N.J. Educators Free to use Diploma Mills
August 19, 2008
I guess you can’t technically call this resume fraud? This is a terrible and negligent practice by educators, but isn’t prevented by the NJ Department of Education. A degree with no academic value gives educators and administrators a nice pay raise. The only chance of this practice coming back to haunt them is a quality background check when they go to find their next job.
Taxpayers foot the bill for tuition
By ALAN GUENTHER • Gannett New Jersey • August 17, 2008
Psst . . . Wanna buy a degree from a diploma mill and stick taxpayers with the bill?
If you’re a public school educator, New Jersey won’t stop you.
State Education Commissioner Lucille Davy said she is powerless to prevent local school boards from handing out tax money to administrators who boost their pay by obtaining degrees with little or no academic value.
When it issued a nine-page report last week, the department entered a growing national controversy about the value of online degrees. But instead of announcing tough new standards, the department made only a few suggestions.
“I feel sorry for New Jersey. Here they had an opportunity to step up to the plate, and they opted not to,” said former FBI agent Allen Ezell, who investigated diploma mill fraud for 11 years, then wrote three books on the subject. “I would have thought New Jersey would have had a little more brass than that.”
Freehold Regional High School District became the epicenter of the diploma mill controversy in New Jersey when the superintendent and two top administrators obtained degrees from an online school that has been deemed an “apparent diploma mill” by Alabama officials.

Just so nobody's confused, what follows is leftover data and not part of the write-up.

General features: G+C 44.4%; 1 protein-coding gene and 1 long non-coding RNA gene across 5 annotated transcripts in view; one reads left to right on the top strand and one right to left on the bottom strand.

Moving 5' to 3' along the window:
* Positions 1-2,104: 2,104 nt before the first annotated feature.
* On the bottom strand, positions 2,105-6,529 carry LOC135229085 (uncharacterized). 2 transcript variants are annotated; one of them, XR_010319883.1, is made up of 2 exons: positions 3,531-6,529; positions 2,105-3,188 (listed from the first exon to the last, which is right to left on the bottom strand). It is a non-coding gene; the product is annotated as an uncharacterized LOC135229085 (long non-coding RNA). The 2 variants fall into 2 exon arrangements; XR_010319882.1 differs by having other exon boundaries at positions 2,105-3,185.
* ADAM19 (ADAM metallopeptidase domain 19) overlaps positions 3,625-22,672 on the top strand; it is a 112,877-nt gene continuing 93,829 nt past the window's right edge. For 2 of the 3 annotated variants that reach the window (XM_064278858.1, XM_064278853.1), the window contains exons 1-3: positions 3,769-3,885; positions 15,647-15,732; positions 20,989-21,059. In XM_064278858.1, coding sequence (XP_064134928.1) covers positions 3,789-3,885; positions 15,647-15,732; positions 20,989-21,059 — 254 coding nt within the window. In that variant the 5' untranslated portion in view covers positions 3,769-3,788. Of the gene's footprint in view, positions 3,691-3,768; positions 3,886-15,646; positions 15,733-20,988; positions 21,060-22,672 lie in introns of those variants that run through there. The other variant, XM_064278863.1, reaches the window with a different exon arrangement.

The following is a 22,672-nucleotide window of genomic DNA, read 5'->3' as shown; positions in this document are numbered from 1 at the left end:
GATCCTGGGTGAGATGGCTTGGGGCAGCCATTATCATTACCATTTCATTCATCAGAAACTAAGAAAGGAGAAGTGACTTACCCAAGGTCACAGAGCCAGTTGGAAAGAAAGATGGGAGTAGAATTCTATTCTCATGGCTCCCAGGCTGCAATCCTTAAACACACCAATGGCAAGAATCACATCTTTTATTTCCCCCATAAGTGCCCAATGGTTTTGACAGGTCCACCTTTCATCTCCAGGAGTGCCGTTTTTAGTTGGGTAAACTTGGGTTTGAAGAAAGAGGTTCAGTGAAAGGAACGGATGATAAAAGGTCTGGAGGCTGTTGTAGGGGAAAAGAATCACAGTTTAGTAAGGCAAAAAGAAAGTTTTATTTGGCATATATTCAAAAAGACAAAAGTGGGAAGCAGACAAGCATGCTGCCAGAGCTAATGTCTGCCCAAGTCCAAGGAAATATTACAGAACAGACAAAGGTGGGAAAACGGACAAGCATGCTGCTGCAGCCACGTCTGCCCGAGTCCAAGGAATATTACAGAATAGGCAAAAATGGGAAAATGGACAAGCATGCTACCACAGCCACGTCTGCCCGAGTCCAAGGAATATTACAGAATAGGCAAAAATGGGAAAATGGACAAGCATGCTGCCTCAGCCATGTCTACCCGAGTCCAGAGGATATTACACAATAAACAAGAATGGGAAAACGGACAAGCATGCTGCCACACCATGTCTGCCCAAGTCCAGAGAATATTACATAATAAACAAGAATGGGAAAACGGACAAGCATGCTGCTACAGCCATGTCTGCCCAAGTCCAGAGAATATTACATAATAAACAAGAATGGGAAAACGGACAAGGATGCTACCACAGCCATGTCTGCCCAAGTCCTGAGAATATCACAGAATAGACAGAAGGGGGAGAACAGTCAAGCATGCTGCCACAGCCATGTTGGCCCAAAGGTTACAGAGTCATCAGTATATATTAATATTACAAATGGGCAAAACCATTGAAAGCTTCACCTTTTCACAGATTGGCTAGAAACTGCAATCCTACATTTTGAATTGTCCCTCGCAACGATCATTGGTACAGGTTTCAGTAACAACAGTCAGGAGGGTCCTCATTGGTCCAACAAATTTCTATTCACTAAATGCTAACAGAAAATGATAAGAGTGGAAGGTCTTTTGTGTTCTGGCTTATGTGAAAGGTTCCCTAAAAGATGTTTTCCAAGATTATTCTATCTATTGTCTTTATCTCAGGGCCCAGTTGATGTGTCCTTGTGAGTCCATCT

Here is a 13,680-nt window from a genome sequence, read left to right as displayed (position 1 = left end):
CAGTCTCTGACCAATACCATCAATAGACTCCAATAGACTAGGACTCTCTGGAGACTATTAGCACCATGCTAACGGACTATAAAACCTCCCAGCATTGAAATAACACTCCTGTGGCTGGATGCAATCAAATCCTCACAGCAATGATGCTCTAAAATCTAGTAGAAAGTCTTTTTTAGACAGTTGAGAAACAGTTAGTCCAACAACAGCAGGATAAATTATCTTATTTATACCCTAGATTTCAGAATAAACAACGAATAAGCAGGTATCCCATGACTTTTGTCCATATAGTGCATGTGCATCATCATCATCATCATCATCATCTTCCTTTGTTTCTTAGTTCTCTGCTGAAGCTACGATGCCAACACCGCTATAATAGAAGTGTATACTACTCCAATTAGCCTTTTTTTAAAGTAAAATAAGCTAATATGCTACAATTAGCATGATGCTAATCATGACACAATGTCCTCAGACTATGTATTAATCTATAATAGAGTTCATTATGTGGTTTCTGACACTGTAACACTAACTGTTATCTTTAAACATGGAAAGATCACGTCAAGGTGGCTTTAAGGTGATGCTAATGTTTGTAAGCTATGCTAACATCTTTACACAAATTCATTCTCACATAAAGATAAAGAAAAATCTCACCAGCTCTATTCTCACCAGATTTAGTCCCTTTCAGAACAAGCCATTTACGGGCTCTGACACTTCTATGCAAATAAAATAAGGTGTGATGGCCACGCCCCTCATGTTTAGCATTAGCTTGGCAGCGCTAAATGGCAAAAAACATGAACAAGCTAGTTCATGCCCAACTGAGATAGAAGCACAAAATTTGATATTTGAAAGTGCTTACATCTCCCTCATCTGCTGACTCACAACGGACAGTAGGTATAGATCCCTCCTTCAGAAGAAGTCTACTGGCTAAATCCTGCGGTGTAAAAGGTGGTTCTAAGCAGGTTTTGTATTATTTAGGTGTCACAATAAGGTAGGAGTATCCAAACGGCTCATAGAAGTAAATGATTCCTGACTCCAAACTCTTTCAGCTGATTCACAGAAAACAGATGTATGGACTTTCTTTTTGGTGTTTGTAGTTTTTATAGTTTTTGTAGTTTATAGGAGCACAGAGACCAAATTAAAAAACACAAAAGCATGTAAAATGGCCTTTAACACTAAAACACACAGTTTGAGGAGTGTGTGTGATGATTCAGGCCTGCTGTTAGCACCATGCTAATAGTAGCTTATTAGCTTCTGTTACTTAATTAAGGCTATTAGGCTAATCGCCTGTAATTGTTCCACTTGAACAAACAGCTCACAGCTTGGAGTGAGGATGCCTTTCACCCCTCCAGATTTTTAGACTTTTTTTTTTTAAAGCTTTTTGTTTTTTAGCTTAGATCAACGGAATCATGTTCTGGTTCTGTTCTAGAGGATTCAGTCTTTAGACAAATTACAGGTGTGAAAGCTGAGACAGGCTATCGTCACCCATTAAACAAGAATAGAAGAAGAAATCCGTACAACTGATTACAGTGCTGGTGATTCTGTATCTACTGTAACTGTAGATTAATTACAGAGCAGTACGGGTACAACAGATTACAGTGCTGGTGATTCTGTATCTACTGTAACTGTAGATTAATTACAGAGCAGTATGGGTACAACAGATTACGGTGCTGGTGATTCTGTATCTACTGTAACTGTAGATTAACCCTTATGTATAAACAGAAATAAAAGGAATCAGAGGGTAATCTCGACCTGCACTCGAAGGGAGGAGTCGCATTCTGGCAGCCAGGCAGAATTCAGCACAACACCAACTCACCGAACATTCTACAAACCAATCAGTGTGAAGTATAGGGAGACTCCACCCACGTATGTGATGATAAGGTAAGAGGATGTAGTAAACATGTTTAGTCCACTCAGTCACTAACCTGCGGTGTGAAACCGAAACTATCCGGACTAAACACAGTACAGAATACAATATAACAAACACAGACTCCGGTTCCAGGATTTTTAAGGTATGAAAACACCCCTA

After completing an investigation into the administrators’ degrees, the education department’s report stated there was “no sustainable evidence” that the administrators “possessed the prerequisite intent to deceive when they obtained the degrees” from Breyer State University, which has been chased out of two states and an African country.
The education department report suggested — but did not require — that high school administrators, in the future, earn college degrees from reputable, accredited schools.
None of the three administrators investigated — Superintendent H. James Wasser, Assistant Superintendent Donna Evangelista and recently retired Assistant Superintendent Frank Tanzini — was required to pay back the $10,750 they received in taxpayer money to obtain degrees from Breyer State.
The board gave raises — $2,500 each per year — for their advanced degrees.
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